"Get a good education so you can get a good job, said her mother.
"Never date a man who can't give you his phone number. He might be married, said her best friend.
"Take the core classes first and then the electives, said her academic advisor.
Chloe shook her head. She had no taste for the blue pill, but everyone thought it was their business to try jamming it down her throateven inanimate talking machines. She went three blocks and turned left. The machine adjusted to her new position. "Go one block and turn left.
"Oh shut up.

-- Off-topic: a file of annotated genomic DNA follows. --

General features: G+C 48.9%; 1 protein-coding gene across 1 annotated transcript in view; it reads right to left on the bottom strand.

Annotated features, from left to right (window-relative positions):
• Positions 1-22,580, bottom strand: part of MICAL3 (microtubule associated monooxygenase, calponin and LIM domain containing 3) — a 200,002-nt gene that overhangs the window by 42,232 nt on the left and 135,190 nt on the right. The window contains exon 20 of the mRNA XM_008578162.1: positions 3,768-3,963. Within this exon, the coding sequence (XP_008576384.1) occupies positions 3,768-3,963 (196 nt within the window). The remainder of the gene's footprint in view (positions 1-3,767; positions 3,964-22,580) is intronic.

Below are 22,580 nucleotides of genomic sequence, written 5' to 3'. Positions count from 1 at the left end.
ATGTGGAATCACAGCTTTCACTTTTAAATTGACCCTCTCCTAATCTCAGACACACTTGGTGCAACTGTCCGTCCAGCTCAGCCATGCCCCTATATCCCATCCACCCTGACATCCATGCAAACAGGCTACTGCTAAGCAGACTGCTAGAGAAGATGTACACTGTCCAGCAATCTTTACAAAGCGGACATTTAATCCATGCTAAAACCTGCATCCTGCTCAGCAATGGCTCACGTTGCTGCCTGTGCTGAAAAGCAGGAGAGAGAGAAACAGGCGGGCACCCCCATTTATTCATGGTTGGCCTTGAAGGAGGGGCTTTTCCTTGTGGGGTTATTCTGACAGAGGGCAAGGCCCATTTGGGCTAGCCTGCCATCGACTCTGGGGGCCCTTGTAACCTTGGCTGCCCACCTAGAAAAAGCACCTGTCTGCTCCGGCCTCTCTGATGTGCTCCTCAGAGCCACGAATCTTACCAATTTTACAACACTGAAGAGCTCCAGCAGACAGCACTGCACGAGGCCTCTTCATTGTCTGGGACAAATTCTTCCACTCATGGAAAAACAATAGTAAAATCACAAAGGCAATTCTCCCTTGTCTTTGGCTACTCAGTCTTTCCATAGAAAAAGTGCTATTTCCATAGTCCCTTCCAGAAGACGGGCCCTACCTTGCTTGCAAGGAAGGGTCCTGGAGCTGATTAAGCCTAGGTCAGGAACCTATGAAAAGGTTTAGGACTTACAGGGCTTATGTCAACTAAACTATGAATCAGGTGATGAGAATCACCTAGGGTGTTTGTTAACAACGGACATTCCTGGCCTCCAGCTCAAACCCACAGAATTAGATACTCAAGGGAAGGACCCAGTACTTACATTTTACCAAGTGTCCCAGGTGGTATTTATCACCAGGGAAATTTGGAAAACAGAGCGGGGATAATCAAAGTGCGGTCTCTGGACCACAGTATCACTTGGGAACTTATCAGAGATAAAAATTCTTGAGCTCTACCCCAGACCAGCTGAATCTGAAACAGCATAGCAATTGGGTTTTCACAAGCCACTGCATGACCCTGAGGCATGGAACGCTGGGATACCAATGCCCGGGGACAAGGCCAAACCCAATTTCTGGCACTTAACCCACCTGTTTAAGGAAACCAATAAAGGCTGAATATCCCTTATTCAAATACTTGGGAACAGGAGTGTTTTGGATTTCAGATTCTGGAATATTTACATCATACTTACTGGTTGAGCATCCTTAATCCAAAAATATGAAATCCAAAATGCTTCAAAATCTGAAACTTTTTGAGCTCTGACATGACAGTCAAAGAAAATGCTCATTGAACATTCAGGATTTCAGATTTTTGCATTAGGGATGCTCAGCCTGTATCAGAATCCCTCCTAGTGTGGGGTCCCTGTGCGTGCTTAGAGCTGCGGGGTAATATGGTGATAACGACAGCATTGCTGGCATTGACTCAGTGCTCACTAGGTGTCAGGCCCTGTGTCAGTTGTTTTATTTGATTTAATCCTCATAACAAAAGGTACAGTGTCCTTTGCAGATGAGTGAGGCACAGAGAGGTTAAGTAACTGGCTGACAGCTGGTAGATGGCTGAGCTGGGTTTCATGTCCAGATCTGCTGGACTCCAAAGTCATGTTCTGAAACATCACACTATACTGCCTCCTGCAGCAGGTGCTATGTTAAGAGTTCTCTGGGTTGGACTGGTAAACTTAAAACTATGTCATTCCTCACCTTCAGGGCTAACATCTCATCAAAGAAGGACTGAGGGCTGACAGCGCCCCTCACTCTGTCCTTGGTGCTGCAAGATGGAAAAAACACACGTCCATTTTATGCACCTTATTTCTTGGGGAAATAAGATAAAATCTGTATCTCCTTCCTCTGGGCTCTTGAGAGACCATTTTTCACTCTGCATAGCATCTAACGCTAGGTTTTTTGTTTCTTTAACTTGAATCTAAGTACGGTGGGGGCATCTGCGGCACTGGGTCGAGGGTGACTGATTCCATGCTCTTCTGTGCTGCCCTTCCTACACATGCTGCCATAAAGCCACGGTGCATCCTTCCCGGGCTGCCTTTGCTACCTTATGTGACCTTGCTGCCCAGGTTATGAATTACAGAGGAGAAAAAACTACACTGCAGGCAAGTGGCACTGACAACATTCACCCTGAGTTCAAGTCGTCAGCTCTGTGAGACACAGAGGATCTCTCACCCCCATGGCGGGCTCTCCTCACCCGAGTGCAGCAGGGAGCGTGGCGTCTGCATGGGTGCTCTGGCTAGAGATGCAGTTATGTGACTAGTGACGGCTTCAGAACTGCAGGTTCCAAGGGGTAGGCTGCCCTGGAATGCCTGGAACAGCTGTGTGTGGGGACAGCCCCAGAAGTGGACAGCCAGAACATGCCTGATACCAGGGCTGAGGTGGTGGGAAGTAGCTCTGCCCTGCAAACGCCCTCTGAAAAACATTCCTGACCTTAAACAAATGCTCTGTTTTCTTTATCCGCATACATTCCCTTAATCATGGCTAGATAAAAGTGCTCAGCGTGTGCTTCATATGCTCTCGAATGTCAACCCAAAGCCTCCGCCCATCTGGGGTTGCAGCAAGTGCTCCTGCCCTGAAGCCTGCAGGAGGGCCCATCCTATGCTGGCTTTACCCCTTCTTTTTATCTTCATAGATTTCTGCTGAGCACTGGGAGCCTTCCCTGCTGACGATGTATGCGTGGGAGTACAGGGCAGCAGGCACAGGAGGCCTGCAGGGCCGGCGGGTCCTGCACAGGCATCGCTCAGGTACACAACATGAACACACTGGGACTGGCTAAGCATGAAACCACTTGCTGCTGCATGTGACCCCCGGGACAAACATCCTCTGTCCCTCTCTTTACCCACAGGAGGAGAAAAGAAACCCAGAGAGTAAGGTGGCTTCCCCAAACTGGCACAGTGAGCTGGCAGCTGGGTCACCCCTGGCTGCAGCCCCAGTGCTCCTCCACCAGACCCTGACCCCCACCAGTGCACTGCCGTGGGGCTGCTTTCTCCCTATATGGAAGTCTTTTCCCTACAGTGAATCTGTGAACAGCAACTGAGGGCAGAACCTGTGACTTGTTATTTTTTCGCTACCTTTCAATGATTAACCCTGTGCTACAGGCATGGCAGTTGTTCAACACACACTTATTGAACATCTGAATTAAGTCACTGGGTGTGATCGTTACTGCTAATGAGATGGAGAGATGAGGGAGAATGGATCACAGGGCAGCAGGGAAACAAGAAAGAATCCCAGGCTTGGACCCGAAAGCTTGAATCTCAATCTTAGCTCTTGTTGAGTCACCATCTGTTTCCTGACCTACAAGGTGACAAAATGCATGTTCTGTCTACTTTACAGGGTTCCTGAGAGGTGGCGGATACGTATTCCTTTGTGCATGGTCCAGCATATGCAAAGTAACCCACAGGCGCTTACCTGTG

Downtown Los Angeles didn't offer too many scenic routes, but she could smell the pizza that boasted of being made with New York City tap water wafting down 6th-Streeta street she wasn't supposed to be on. It wasn't on the itinerary mapped out by the global satellite. She savored the smell and didn't care. She crossed Broadway and hooked a left on Los Angeles. A Greyhound bus nearly swiped her on its way to its terminal. Okay, time to pay attention, she thought. Look out for pedestrians. Look out for other cars. Look out for traffic lights, stop signs, and don't miss her turn-off. So much energy expended just to get to school. And the reward, her mother assured her, would be a job working for someone else. Some ache inside told Chloe she was born for more. None of her advisors had a clue about what was going on inside her. Everyone wanted to play it safe. Whatever happened to the "Give me liberty or give me death mentality? Chloe didn't know anyone like that. She knew only the common sense folks. She knew only this centrifugal directive away from her centeraway from her dreams.